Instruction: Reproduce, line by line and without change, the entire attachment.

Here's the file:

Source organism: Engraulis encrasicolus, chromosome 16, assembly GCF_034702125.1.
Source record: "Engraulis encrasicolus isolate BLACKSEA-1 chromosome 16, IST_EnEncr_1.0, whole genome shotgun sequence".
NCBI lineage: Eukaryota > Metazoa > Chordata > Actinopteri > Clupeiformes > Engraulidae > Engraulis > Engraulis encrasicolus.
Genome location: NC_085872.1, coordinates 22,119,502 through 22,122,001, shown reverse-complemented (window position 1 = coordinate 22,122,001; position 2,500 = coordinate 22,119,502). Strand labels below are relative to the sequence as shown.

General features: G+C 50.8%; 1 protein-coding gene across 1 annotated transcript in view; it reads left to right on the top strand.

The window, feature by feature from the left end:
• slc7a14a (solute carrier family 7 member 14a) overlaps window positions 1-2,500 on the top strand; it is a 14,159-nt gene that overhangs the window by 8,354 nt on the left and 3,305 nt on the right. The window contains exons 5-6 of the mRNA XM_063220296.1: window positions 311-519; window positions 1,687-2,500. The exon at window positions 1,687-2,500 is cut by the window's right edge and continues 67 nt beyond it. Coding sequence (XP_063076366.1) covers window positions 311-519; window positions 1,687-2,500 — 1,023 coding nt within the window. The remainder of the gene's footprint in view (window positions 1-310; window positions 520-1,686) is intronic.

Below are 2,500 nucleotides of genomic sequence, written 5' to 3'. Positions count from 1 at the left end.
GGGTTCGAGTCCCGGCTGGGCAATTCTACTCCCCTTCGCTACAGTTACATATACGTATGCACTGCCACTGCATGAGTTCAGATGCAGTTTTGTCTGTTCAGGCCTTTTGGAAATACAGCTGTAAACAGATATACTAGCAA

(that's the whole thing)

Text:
Source organism: Engraulis encrasicolus, chromosome 16, assembly GCF_034702125.1.
Source record: "Engraulis encrasicolus isolate BLACKSEA-1 chromosome 16, IST_EnEncr_1.0, whole genome shotgun sequence".
NCBI lineage: Eukaryota > Metazoa > Chordata > Actinopteri > Clupeiformes > Engraulidae > Engraulis > Engraulis encrasicolus.
Genome location: NC_085872.1, coordinates 22,119,502 through 22,122,001, shown reverse-complemented (window position 1 = coordinate 22,122,001; position 2,500 = coordinate 22,119,502). Strand labels below are relative to the sequence as shown.

General features: G+C 50.8%; 1 protein-coding gene across 1 annotated transcript in view; it reads left to right on the top strand.

The window, feature by feature from the left end:
• slc7a14a (solute carrier family 7 member 14a) overlaps window positions 1-2,500 on the top strand; it is a 14,159-nt gene that overhangs the window by 8,354 nt on the left and 3,305 nt on the right. The window contains exons 5-6 of the mRNA XM_063220296.1: window positions 311-519; window positions 1,687-2,500. The exon at window positions 1,687-2,500 is cut by the window's right edge and continues 67 nt beyond it. Coding sequence (XP_063076366.1) covers window positions 311-519; window positions 1,687-2,500 — 1,023 coding nt within the window. The remainder of the gene's footprint in view (window positions 1-310; window positions 520-1,686) is intronic.

Below are 2,500 nucleotides of genomic sequence, written 5' to 3'. Positions count from 1 at the left end.
GGGTTCGAGTCCCGGCTGGGCAATTCTACTCCCCTTCGCTACAGTTACATATACGTATGCACTGCCACTGCATGAGTTCAGATGCAGTTTTGTCTGTTCAGGCCTTTTGGAAATACAGCTGTAAACAGATATACTAGCAA